Figure 2: Illustration of the learning framework (left) and its non-parametric registration component (right). A multi-step affine-network first predicts the affine transformation map shen2019networks () followed by an iterable non-parametric registration to estimate the final transformation map. The LDDMM component uses one network to generate the initial momentum. RDMM also uses a second network to predict the initial regularizer pre-weights. We integrate the RDMM evolution equations at low-resolution (based on the predicted initial conditions) to save memory. The final transformation map is obtained via upsampling. See suppl. material for the detailed structure of the LDDMM/RDMM units.

4 Learning Framework

The parameters for RDMM, i.e., the initial momentum and the initial pre-weights, can be obtained by numerical optimization, either over the momentum and the pre-weights or only over the momentum if the pre-weights are prescribed. Just as for the LDDMM model, such a numerical optimization is computationally costly. Consequentially, various deep-learning (DL) approaches have been proposed to instead predict displacements (balakrishnan2018unsupervised, ; cao2018deformable, ), stationary velocity (rohe2017svf, ) or momentum fields (yang2017quicksilver, ; niethammer2019_cvpr, ). Supervised yang2017quicksilver (); yang2016fast () and unsupervised jaderberg2015spatial (); de2017end (); li2017non (); balakrishnan2018unsupervised (); dalca2018unsupervised () DL registration approaches exist. All of them are fast as only a regression solution needs to be evaluated at test time and no further numerical optimization is necessary. Additionally, such DL models benefit from learning over an entire population instead of relying only on information from given image-pairs.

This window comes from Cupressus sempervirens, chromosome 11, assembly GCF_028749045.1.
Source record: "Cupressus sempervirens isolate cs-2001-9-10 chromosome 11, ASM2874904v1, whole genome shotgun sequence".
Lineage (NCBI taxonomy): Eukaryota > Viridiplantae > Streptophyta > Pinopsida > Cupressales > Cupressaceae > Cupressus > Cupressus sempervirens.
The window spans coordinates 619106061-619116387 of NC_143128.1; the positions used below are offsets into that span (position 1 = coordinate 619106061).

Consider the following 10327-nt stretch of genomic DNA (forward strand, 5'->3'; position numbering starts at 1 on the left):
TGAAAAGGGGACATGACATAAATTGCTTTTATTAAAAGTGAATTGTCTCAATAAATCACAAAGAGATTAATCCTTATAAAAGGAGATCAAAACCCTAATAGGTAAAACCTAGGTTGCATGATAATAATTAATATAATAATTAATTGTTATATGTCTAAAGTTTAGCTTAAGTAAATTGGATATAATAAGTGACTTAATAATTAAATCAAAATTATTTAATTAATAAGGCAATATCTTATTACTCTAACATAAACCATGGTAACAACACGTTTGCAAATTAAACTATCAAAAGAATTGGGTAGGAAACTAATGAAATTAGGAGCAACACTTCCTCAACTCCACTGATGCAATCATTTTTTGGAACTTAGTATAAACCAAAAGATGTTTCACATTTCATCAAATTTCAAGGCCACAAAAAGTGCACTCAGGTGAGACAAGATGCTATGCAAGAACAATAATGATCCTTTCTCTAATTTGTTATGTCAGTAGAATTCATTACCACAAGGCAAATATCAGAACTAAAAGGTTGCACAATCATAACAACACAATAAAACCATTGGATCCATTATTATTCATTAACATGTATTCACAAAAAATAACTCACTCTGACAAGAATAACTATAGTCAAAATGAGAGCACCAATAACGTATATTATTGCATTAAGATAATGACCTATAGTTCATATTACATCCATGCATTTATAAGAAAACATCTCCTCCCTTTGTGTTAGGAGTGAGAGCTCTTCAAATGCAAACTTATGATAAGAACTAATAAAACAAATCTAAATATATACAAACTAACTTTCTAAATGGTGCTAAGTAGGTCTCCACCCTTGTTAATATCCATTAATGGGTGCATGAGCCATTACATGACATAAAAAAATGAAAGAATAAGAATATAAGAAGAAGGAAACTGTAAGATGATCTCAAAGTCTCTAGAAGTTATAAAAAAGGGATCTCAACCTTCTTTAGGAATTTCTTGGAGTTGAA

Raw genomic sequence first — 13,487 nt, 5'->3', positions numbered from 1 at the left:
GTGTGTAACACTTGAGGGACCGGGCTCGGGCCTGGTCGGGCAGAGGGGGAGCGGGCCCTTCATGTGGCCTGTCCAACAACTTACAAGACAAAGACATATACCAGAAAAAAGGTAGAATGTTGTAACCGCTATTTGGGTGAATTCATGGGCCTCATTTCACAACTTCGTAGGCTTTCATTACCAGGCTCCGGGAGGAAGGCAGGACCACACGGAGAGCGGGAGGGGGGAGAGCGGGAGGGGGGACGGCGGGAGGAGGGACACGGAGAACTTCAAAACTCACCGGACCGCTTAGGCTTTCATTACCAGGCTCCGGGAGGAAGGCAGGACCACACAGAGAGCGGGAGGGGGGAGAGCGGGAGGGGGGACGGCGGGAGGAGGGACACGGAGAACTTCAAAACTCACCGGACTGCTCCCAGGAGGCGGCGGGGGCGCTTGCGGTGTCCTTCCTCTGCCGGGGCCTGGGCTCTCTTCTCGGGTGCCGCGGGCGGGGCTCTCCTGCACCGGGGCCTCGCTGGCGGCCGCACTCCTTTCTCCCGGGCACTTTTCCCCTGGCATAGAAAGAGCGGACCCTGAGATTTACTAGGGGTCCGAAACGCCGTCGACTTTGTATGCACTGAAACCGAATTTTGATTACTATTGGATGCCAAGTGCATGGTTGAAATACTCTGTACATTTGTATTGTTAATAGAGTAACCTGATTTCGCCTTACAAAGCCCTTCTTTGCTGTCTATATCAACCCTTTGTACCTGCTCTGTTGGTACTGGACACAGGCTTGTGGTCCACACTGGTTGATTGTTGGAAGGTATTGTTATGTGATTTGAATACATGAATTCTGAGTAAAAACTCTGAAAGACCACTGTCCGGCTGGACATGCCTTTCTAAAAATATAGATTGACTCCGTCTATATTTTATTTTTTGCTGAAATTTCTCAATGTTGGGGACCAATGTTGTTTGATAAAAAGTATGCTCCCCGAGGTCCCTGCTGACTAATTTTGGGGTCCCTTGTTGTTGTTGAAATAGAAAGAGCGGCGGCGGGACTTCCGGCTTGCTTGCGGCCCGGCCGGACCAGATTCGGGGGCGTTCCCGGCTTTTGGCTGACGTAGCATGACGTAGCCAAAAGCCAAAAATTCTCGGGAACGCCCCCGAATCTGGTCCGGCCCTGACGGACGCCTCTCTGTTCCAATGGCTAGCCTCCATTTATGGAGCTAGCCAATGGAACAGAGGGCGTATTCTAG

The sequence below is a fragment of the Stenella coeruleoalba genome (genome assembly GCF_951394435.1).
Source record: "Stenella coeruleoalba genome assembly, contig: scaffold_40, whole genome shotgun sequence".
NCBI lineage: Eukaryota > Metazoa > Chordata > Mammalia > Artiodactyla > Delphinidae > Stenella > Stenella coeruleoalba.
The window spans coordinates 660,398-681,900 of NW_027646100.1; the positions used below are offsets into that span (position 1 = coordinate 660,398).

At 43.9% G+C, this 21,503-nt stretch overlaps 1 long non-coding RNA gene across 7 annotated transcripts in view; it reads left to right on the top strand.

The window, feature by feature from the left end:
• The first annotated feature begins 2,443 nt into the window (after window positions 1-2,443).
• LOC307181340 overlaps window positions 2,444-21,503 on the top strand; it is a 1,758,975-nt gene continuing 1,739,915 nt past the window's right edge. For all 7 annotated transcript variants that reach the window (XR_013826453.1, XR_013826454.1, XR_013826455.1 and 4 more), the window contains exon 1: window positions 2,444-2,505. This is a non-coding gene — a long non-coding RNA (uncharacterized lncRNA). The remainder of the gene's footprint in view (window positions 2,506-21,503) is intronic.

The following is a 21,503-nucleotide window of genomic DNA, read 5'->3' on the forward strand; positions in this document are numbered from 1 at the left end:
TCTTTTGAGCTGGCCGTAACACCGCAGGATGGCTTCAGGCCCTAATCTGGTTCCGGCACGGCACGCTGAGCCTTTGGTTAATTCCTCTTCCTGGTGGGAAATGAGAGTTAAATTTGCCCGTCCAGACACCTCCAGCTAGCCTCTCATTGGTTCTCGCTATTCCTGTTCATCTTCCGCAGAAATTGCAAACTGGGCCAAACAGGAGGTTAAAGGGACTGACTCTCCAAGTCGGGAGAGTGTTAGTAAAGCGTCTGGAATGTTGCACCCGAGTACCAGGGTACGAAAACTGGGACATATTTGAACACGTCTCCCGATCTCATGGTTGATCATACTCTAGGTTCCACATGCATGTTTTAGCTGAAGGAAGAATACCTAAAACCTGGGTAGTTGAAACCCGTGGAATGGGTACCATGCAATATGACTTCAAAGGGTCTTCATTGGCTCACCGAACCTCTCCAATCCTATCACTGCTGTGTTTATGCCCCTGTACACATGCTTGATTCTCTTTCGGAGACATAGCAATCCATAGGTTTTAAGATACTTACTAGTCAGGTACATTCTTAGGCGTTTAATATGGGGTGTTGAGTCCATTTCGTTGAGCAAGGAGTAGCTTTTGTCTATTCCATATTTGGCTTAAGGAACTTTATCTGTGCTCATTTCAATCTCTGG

We use two different deep learning approaches, illustrated in Fig. 2, to predict 1) the LDDMM initial momentum only (as a special case of RDMM) and 2) the initial momentum and the pre-weights for RDMM. All these networks are trained end-to-end and are initialized by an affine transformation obtained via an affine prediction-network, which accounts for large, global displacements, whereas the LDDMM/RDMM parts account for localized deformations. Overall, we use two networks for LDDMM prediction and three networks for RDMM prediction. The first network is a multi-step affine network to predict the affine transformation following (shen2019networks, ). The second network predicts the initial momentum, . The third network predicts the initial pre-weights, , defining the regularizer.

We use low-resolution maps and map compositions for the momentum and the pre-weight networks. This reduces computational cost significantly. The final transformation map is obtained via upsampling, which is reasonable as we assume smooth transformations. We use 3D UNets (cciccek2016_3d_unet, ) for momentum and pre-weight prediction. Both the affine and the non-parametric networks can be iterated to refine the prediction results: i.e.  the input source image and the initial map are replaced with the currently warped image and the transformation map respectively for the next iteration.